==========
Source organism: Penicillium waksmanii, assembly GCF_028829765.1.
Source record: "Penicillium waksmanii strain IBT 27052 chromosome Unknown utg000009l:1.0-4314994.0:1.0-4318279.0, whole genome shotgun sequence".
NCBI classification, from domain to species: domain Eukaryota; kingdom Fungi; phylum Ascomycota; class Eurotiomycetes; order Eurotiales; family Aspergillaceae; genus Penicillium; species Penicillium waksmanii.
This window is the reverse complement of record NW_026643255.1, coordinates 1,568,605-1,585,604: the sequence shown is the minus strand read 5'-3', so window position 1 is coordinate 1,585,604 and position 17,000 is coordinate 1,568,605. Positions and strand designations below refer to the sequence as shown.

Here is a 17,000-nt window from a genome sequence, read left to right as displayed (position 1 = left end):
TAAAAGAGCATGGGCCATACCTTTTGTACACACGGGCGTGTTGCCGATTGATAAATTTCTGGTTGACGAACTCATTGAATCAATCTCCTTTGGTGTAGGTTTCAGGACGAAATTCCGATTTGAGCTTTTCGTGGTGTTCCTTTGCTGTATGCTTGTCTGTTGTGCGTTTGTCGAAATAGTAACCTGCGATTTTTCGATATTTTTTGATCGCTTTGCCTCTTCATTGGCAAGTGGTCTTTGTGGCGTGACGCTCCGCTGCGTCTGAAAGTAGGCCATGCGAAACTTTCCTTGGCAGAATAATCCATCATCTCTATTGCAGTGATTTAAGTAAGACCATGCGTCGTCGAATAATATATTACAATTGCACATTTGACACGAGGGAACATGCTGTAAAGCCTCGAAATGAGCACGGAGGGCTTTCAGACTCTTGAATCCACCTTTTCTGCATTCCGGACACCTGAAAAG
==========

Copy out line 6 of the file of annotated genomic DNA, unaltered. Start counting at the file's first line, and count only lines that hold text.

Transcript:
TAAAAGAGCATGGGCCATACCTTTTGTACACACGGGCGTGTTGCCGATTGATAAATTTCTGGTTGACGAACTCATTGAATCAATCTCCTTTGGTGTAGGTTTCAGGACGAAATTCCGATTTGAGCTTTTCGTGGTGTTCCTTTGCTGTATGCTTGTCTGTTGTGCGTTTGTCGAAATAGTAACCTGCGATTTTTCGATATTTTTTGATCGCTTTGCCTCTTCATTGGCAAGTGGTCTTTGTGGCGTGACGCTCCGCTGCGTCTGAAAGTAGGCCATGCGAAACTTTCCTTGGCAGAATAATCCATCATCTCTATTGCAGTGATTTAAGTAAGACCATGCGTCGTCGAATAATATATTACAATTGCACATTTGACACGAGGGAACATGCTGTAAAGCCTCGAAATGAGCACGGAGGGCTTTCAGACTCTTGAATCCACCTTTTCTGCATTCCGGACACCTGAAAAG